As we have advised in previous briefings, and the FCA has now confirmed, the FCA advises firms seeking an authorisation or variation of permission under the Directive (including small authorised UK AIFMs and depositaries) to apply to the FCA no later than 22 January 2014 in case the FCA needs the full six months which it is allowed to determine the application.  This means that if firms have not already started preparing their applications for authorisation or variation of permission, they should begin to do so now.  Although the FCA will normally determine an application for authorisation as a full scope AIFMD within three months, and firms should therefore submit a complete application no later than 22 April 2014, the FCA strongly encourages firms to apply as soon as possible. The FCA also has a period of three months from receipt of a completed application to determine applications to become a small registered UK AIFM, so small self-managed AIFMs should also apply for registration no later than 22 April 2014, but again the FCA can take up to six months so firms should apply as soon as possible.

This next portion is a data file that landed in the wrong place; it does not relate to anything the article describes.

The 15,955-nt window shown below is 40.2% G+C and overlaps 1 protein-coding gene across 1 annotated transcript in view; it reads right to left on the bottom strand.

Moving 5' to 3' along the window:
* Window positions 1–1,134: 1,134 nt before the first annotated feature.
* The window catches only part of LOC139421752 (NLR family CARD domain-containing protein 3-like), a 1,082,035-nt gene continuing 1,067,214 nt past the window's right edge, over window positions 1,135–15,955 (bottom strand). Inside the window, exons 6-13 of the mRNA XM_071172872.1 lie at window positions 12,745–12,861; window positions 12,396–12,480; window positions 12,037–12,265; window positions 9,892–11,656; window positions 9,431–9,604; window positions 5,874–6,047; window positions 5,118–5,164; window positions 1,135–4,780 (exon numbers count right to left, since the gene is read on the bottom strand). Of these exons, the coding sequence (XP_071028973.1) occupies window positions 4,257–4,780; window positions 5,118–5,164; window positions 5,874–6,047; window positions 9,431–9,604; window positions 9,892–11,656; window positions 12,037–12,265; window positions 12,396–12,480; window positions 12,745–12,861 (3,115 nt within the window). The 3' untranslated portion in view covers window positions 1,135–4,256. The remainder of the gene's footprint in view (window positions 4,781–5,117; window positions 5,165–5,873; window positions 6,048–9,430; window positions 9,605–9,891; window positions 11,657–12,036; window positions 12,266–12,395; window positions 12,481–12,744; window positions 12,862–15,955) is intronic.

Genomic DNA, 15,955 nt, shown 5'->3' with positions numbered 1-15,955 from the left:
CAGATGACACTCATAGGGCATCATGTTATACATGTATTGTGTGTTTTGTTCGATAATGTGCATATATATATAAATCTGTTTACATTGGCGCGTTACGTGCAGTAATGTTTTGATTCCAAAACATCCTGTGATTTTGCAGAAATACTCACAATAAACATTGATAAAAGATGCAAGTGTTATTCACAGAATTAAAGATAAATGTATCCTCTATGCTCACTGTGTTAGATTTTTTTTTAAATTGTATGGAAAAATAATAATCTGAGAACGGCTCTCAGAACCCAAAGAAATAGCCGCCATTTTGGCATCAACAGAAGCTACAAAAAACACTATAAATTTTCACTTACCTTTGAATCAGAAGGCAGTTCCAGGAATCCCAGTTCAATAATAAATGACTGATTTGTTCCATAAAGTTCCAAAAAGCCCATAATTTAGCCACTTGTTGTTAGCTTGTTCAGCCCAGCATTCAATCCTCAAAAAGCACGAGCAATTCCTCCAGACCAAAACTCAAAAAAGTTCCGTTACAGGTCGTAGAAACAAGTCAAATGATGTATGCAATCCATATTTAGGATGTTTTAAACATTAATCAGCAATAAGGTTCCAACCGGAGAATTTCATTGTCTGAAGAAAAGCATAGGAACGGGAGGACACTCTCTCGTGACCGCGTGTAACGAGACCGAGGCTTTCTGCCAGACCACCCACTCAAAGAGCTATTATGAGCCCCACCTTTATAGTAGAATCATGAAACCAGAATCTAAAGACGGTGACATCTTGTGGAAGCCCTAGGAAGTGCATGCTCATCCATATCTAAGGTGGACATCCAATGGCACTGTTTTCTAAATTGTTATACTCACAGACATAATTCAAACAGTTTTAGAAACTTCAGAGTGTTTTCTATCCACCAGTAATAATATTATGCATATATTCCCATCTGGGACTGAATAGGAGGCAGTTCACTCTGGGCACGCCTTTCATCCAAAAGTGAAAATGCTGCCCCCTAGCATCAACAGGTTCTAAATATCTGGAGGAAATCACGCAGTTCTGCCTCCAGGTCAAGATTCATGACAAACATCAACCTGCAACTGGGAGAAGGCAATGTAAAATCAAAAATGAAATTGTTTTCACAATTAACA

The FCA has reminded firms that the activity of managing an AIF may not be carried on from 22 July 2014 by a person who is neither authorised or registered to perform that activity and that an authorised firm which does so without the relevant Part 4A permission will be in breach of section 20 of FSMA.  The FCA asks firms to contact it if they believe that they will not be able to meet these deadlines.

    ESMA's guidelines on remuneration policies